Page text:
Serving SA farming for 108 years!

As a proud member of the South African media and agricultural landscape for the past 108 years, Farmer’s Weekly is celebrating a significant milestone today.

Serving SA farming for 108 years!
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As a proud member of the South African media and agricultural landscape for the past 108 years, Farmer’s Weekly is celebrating a significant milestone today.

Editor Denene Erasmus said the title’s longevity and continued success was a testament to the crucial role that agriculture had played over the past century and was continuing to play in South Africa.

These were uncertain times for farmers, she said.

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“I have respect and admiration for all farmers, who despite the uncertainty, still choose to invest the time, effort and resources that is required to make their businesses a success. For as long as there are farmers in this country who want to farm, and want to farm well, and in a way that continues to improve efficiency so that we can produce more, with less, Farmer’s Weekly will be there to support them and take inspiration from them.”

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Dr Gerhard Verdoorn, operations and stewardship manager at CropLife SA, said Farmer’s Weekly was about “as old as farming is in South Africa”.

The publication had survived the turmoil of the political landscape in South Africa just as agriculture had survived it. It had also lived through the droughts, floods, sanctions, threats and market price woes with the South African farming community, he added.

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Farmer’s Weekly was a household name in the country, not only in farmer families, but also in urban families where young and old savoured the informative articles and inspirational columns every week.

The first Farmer’s Weekly was published in 1911.

“CropLife SA congratulates Farmer’s Weekly on its 108th birthday and hope that it will continue to flourish like a perpetual field of productive crops. Well done with the achievements over the past 108 years,” he said.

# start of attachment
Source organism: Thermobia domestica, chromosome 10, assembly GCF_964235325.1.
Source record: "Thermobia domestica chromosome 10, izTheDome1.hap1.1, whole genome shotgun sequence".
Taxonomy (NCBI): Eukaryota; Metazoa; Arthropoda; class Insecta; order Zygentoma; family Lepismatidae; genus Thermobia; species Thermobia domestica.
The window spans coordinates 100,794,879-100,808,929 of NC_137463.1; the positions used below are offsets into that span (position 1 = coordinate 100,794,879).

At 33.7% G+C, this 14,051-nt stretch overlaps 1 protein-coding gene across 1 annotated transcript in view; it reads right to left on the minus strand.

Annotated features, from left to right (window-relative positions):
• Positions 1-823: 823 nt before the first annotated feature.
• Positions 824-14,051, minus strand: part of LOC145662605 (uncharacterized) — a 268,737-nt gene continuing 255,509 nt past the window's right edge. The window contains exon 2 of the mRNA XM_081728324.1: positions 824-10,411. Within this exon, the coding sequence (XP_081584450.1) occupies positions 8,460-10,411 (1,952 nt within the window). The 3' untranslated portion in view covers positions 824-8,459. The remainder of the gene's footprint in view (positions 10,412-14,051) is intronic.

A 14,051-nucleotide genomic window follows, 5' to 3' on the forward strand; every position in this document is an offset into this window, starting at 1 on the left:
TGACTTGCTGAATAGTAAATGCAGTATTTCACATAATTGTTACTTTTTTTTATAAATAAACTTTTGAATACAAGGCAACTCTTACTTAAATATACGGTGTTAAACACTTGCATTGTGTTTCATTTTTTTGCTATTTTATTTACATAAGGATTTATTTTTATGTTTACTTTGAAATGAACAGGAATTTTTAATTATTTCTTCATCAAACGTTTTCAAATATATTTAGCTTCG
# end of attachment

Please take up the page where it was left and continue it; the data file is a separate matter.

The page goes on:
Congratulating Farmer’s Weekly on its birthday, 75-year-old Thulo Mahlatsi, a grain producer near Bothaville, thanked the magazine for its ongoing dissemination of information “without fear or favour”.

“This magazine has over the decades played, and is still playing, an important role in supporting South African farmers. Well done,” he said.

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Since its inception, Farmer’s Weekly had been the torch-bearer of agriculture in South Africa and even outside the borders of the country, Dr Japie van der Westhuizen, CEO of SA Stud Book said.

The magazine had played a decisive role in keeping the agricultural debate going and never had a political agenda. Its only mission was to serve agriculture and to remain an independent voice in the industry.

Farmer’s Weekly has served the industry with distinction,” Van der Westhuizen added.

CEO of Agri SA, Omri van Zyl, said despite the changes that had taken place in the media environment, Farmer’s Weekly had succeeded in remaining relevant. The editorial content of the magazine was of the highest quality, he said.

“From Agri SA’s, side we have confidence in the magazine to take to take the industry and the agricultural debate forward.”

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Annelie Coleman represents Farmer’s Weekly in the Free State, North West and Northern Cape. Agriculture is in her blood. She grew up on a maize farm in the Wesselsbron district where her brother is still continuing with the family business. Annelie is passionate about the area she works in and calls it ‘God’s own country’. She’s particularly interested in beef cattle farming, especially with the indigenous African breeds. She’s an avid reader and owns a comprehensive collection of Africana covering hunting in colonial Africa, missionary history of same period, as well as Rhodesian literature.